We founded Taoglas in Taiwan which gave us access to some superb radio design engineering skills and manufacturing resources. We concentrated very heavily in our early years on innovation and development in ceramic antennas and soon developed close links with major players such as Gemalto and u-blox. We developed innovative products for the global M2M embedded automotive market. Today we manufacture the majority of our antennas in Taiwan, and some of the highest end ones in Ireland and San Diego. For customers such as Advantech in Taiwan we supply combination antennas which helps them service the M2M and vehicle market.

Our physical presence in the USA began around four years ago when Dermot relocated to San Diego to progress the operations there– a city where there’s obviously a lot of resident expertise in radio technologies thanks to Qualcomm’s historic presence there. The USA’s global lead in LTE deployments gave us advanced access to insights into the radio engineering issues involved and since then we’ve built a significant success in relationships with carriers like AT&T and MIMO , initially supporting their telematics offerings. Our MIMO solutions are being used by customers such as Sparks Police Dept in Nevada who use our five-in-one Pantheon MA.750 external antenna that supports GPS/GLONASS, 2×2 MIMO Wi-Fi with 2×2 LTE MIMO.

And, not forgetting our home turf in Ireland, we’ve also continued to invest, through a tripling of our facility space this year, a planned-for opening of a millimeter wave test lab in Wexford, and through a joint R&D programme with the Dublin Institute of Technology on advanced antenna technologies.

IoT Now: Diversity also raises its head in the sheer range of new wireless technologies now emerging from various laboratories to both compete with – and complement – existing standards. What do you see that’s hot at the moment?

RQ: In an IoT context, it’s obviously got to be the newer flavours of LTE being adapted for this market – more specifically LTE-M – as well as EC GSM for those service providers looking to use that spectrum. Then there are also the proprietary and semi-proprietary Low Power Wide Area (LPWA) network technologies, though how they’ll play out eventually given the sheer scale of likely planned LTE IoT service deployments is another question and our feeling is that LTE-M is likely to become dominant.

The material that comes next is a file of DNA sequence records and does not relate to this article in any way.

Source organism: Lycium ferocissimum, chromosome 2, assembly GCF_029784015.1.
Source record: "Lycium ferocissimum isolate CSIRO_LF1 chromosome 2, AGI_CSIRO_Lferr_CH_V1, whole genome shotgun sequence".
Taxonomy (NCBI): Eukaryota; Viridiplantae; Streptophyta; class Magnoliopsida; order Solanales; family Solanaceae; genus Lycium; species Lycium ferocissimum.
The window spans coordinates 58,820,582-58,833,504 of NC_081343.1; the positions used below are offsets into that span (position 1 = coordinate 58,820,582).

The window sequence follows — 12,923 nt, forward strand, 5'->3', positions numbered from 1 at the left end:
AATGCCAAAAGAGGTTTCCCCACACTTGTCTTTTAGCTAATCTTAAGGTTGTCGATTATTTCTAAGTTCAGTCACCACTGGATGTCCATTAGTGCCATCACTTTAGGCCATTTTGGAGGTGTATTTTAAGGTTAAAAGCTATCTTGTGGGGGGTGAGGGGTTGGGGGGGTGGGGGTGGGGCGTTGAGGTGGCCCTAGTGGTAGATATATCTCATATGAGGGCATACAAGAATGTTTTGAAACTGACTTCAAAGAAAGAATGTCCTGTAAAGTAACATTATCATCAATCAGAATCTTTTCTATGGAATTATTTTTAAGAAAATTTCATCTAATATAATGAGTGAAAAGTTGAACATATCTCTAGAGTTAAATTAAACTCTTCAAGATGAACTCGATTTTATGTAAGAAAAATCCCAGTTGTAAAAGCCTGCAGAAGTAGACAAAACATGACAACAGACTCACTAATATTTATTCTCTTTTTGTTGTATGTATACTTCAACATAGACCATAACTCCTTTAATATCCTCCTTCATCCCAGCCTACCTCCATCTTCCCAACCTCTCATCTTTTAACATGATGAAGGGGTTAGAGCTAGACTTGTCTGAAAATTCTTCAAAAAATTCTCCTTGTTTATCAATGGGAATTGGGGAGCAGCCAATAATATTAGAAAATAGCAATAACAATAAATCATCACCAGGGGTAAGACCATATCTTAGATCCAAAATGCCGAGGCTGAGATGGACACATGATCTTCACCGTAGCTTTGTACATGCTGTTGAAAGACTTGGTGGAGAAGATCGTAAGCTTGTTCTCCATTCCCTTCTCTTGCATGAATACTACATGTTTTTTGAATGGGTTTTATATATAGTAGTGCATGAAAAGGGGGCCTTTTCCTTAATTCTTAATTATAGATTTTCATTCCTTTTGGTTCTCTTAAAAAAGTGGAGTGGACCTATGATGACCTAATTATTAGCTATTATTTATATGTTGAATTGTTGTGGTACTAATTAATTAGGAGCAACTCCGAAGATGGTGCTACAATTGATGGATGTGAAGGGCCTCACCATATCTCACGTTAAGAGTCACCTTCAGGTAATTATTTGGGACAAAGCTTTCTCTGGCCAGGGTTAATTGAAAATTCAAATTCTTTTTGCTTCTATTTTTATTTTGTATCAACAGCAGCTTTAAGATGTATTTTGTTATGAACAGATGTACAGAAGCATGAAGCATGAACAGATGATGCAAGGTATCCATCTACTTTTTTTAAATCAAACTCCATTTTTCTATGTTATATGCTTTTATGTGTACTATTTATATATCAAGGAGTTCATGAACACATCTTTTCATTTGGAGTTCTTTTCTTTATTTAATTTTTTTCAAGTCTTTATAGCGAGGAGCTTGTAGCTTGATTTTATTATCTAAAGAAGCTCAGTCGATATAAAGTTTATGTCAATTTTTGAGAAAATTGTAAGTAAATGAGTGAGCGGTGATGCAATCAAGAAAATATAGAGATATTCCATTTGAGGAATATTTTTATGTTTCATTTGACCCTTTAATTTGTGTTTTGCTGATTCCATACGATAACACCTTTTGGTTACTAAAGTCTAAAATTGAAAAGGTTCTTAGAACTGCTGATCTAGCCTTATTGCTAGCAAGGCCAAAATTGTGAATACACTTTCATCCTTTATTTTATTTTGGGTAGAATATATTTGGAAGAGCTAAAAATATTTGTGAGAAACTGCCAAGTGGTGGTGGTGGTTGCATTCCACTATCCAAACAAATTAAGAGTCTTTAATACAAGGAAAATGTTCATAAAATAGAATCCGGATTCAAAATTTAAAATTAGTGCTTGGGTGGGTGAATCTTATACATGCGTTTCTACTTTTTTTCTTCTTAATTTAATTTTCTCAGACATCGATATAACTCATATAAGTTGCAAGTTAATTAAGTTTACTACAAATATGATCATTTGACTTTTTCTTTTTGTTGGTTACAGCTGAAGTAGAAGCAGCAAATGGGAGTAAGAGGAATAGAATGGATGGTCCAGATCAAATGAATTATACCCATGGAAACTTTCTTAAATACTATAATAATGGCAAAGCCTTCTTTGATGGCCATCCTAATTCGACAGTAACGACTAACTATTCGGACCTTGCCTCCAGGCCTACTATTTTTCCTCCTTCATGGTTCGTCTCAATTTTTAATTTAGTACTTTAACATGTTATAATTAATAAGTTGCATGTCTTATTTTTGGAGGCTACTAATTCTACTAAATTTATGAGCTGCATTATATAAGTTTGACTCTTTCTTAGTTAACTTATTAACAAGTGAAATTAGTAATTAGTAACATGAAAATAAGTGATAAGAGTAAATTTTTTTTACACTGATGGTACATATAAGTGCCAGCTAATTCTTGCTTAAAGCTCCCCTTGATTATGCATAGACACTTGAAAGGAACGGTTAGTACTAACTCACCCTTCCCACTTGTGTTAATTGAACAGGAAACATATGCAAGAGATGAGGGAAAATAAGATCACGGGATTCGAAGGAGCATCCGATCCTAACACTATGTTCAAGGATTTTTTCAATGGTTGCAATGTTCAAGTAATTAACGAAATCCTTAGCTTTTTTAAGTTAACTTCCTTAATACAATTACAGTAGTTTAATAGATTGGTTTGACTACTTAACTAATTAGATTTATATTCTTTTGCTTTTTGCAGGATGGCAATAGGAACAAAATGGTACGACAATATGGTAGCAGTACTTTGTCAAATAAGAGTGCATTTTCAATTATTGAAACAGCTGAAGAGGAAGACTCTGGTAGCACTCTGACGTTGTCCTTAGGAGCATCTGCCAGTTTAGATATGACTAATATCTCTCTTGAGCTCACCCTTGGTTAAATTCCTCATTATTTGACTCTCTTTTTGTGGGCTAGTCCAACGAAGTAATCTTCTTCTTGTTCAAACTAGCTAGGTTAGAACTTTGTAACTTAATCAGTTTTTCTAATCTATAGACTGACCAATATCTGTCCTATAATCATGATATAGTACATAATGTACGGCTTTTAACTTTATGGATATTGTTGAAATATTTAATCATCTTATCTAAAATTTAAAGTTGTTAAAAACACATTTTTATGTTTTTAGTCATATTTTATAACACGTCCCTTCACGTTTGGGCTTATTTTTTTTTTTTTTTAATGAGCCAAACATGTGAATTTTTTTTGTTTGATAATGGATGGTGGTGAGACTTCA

We’re also seeing a lot of potential in the new mega constellation LEO satellite services, especially for broadband internet backup in gateway devices – or to bring connectivity to remote parts of the world. With the huge cost decreases made possible by using these services, this should enable the millimetric realm to finally be used on a commercial mass market scale – a truly global Internet of Things.

IoT Now: Your collateral also emphasises the services and support side of things – presumably you see that as being a key differentiator?

RQ: We’ve understood right from the start that there’s much, much more needed if you’re to be successful in the antenna business than just excellent engineering. Performance certification is increasingly critical when mission and life-critical communications are involved as they are in much of the IoT, so we track and test every antenna that we supply, enabling us to rapidly identify any variations from the specified – and contracted – metrics. That also helps our device manufacturer customers get the necessary regional type approval from organisations like the CTIA PTCRB board and the FCC – we’ve already done much of the heavy lifting involved.

We also realised that the biggest problems facing our customers almost always involve integration issues and the impact that different configurations of antennas, components and their location have on the eventual performance. Not only do we provide a service to our customers to help them integrate radio connectivity efficiently and cost effectively, but we are the first in the industry to have standardised this in a spirit of openness, with clearly defined costed and timed service packages, from initial feasibility studies right through to custom antenna designs and full hardware reviews. This means that projects will be done on time and within budget – and in a matter of weeks rather than months.

With an industry moving as quickly as the IoT sector is – and the sheer diversity of applications that are being found for the technology – it’s crucial that we’re also as sensitive as we can be to our customers’ own strategies and, indeed, of their own customers further down what seems to be an ever-lengthening value chain.

Ronan Quinlan is co-founder and joint CEO of Taoglas and has over 18 years’ experience in the electronics industry. His expertise in this area covers a broad spectrum, with a key focus on production, quality processes, and antenna and wireless product development.  Ronan oversees all product development within the company and has overall responsibility for Taoglas EMEA region and Taoglas Taiwan operations.

Ronan is a pioneer in the machine-to-machine antenna market and advises companies worldwide on their antenna strategy.  He is responsible for co-developing and designing some of the industry’s most innovative antenna technology – launching the world’s first ceramic SMD high efficiency hexa-band cellular antenna, the PA.25 (The Anam). Ronan earned an Honours Bachelor degree of International Commerce from University College Dublin, Ireland and a Diploma in Mandarin Chinese from Taiwan Normal University.